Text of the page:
Fibonacci search applies the sequential search strategy that successively reduces the feasible decision variable interval to 1/FN its original size with just N function evaluations. The final decision-variable interval can be made as close to the optimal solution as the desired accuracy. FN is called the N th Fibonacci number in the Fibonacci sequence FN, for i = 0, 1, 2, 3,…, whose value is given by the recurrence relation
F0 = F1 = 1
Fi+1 = Ft + Fi-1 i > 1
The computational procedures for determination of the optimal return period corresponding to the optimal capacity in the risk-based design of a pipe culvert considering the hydrologic inherent and parameter uncertainties is illustrated in Fig. 8.14.
The optimal design frequency T * and the associated LTAEC under different record lengths n and streamflow probability distributions with maximum flood damage cost (Dmax = $928) are listed in Table 8.3. The values in the columns for n = 10-100 are calculated by considering hydrologic parameter uncertainty, whereas the values in the column with n =<x were calculated without considering hydrologic parameter uncertainty.
Comparing the two design methods, the value of the LTAEC without considering parameter uncertainty is always smaller than the value considering parameter uncertainty regardless of the probability distributions or values of Dmax. This observation shows that neglect of the hydrologic parameter uncertainty could lead to an underestimation of the total expected cost.
The value of LTAEC decreases as the record length increases. This is expected because the effect of hydrologic parameter uncertainty involved in estimating the second cost diminishes as the record length for streamflow gets longer. The difference in LTAEC values calculated by the two methods, for Dmax = $928 and n > 20, is only about 3 percent for any of the four probability distributions considered. However, the higher the value of Dmax, the more dominant the second cost becomes in the objective function evaluation. Therefore, the difference in LTAEC values by the two methods at the same record length will be larger as Dmax is increased.
Examining the T * values in Table 8.3, the difference in T * between the two methods is less than 20 percent in most cases. Also, for fixed distribution and sample size, the optimal T * increases as Dmax increases (see Table 8.4).
Figure 8.14 Flowchart of optimal risk-based design of a pipe culvert.
This confirms the original intuition. However, there does not exist the same consistent tendency in T * as with the LTAEC shown earlier. Therefore, when T * is considered as a criterion in the comparison of the two design methods, it is difficult to conclude which method tends to be more conservative.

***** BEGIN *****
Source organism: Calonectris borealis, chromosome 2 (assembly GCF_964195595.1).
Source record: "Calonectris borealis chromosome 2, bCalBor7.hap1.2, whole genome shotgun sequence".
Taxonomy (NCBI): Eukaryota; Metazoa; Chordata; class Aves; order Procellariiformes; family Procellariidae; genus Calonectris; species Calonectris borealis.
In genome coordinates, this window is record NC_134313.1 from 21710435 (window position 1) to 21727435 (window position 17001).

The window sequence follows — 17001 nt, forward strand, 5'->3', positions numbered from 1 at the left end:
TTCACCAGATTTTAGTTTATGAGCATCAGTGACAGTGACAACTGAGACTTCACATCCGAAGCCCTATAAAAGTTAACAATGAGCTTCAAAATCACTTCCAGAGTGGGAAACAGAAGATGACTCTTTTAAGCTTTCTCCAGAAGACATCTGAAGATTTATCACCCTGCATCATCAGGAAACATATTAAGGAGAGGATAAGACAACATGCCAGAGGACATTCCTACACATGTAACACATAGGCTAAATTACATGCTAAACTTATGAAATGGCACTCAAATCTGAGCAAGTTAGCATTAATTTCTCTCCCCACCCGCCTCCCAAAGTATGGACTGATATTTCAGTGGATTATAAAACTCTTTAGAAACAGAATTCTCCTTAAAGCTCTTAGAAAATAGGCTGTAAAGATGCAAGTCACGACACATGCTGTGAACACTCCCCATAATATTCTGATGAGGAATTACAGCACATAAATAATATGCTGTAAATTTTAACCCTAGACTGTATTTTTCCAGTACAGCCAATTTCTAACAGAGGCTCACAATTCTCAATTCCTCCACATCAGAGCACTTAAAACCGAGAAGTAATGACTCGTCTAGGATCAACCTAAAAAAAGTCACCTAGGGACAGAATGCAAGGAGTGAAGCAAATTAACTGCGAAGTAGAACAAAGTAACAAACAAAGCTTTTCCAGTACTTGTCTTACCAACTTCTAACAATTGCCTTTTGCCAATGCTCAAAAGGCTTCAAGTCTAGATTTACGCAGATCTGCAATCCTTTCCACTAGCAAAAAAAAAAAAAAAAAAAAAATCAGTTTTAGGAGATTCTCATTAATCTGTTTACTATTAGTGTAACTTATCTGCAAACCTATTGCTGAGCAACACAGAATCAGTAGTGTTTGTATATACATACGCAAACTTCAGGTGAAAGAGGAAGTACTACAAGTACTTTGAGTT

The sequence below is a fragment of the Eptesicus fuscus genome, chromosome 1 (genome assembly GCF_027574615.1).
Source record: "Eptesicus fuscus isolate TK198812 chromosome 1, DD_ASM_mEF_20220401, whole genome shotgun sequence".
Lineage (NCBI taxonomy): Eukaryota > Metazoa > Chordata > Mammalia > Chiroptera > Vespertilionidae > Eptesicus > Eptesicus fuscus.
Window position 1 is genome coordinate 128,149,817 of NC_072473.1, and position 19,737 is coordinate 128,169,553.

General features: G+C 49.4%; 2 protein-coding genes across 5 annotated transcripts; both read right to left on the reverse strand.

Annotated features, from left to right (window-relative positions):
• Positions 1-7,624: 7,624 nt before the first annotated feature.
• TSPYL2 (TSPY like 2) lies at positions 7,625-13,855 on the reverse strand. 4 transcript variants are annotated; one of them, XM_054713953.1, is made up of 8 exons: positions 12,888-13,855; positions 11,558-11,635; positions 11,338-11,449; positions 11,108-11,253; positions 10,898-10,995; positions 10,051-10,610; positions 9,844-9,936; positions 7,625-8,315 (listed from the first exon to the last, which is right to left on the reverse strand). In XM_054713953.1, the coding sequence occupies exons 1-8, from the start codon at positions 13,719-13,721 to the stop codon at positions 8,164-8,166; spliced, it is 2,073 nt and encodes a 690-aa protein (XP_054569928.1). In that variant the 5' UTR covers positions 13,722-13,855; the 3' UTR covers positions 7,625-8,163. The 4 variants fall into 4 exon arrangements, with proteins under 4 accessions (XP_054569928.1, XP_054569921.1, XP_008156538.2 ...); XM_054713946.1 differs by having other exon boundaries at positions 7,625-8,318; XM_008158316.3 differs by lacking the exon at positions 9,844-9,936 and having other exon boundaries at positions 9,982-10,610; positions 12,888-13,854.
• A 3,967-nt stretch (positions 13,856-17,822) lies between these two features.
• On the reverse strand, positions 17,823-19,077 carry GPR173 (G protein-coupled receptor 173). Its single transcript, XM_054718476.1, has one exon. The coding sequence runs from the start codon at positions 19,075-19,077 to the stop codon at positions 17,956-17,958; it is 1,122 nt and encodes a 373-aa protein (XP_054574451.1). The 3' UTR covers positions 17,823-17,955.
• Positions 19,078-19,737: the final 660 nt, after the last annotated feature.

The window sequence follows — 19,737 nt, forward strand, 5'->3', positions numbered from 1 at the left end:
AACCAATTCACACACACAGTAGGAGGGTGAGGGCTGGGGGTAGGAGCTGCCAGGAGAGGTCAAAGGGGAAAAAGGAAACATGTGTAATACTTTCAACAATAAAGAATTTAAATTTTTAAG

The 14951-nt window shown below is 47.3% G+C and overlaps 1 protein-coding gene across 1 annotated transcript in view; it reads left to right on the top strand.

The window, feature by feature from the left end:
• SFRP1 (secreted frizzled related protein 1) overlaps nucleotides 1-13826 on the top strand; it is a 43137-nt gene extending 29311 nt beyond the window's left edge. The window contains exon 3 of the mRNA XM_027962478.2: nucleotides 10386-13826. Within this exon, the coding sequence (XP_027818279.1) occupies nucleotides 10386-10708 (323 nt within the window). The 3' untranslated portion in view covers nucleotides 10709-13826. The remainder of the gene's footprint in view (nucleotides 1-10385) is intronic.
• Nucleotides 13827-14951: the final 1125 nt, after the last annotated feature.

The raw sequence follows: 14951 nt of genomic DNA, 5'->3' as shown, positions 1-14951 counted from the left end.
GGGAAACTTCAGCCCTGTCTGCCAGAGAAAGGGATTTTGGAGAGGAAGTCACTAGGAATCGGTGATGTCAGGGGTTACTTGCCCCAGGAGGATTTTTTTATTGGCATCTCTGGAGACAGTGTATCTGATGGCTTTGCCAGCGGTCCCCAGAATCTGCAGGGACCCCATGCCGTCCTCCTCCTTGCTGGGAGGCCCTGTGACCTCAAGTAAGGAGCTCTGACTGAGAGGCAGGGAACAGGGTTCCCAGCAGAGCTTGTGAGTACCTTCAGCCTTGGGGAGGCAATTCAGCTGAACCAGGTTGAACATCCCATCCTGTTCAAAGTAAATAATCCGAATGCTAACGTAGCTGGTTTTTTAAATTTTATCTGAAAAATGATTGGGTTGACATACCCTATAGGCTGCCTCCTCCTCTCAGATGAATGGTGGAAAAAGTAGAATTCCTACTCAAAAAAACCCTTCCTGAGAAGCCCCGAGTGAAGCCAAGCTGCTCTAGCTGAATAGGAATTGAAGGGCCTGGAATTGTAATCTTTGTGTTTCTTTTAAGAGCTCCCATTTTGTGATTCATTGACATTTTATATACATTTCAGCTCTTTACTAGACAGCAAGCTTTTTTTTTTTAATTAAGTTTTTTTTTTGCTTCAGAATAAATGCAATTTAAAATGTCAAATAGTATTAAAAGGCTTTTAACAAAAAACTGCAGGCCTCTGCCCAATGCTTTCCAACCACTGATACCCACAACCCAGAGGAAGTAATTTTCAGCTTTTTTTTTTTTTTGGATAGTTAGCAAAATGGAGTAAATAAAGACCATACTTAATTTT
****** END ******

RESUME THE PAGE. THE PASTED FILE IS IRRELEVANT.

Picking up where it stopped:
Figure 8.15 shows of the total annual expected cost function, annual first-cost function, and annual second-cost function versus the design return period T with record length varying from 10 to 100 years at -Dmax = $4500 for the lognormal probability distribution. Similar behavior was observed for three other
TABLE 8.3 Optimal Design Return Period T and LTAEC for Different Distributions and Record Lengths When Dmax = $928
SOURCE: After Tung and Bao (1990).
types of distributions. From Fig. 8.15 it is clear that the annual second cost (ASC) and the total annual expected cost (TAEC) decrease as the record length increases. Therefore, the LTAEC will be smaller when the record length gets longer. However, the corresponding T *, as discussed earlier, may not necessarily
Record length (in years)
TABLE 8.4 List of Optimal Design Return Period (7*) Under Different Record Lengths, Flood Distributions, and Maximum Flood Damage
NOTE: N = normal; LN = lognormal; P3 = Pearson type 3; LP3 = log-Pearson type 3 SOURCE: After Tung and Bao (1990).
Figure 8.15 Total annual expected costs in optimal risk-based design of pipe culvert with various record lengths under lognormal distribution. (After Tung and Bao, 1990.)
become smaller as the record length increases. The inconsistent behavior between T * and LTAEC in comparing the two design methods is mainly attributed to the nonlinear and nonmonotonic relationship between T * and LTAEC.
It can be seen from Fig. 8.15 that the total annual expected cost (TAEC) curves are very flat in a range of design frequencies from 5 to 20 years for this example. Therefore, from a practical point of view, a pipe culvert could be overdesigned about 5 to 10 years above the optimal design frequency to give more confidence in the safety protection of the structure with only a small fraction of extra annual capital investment.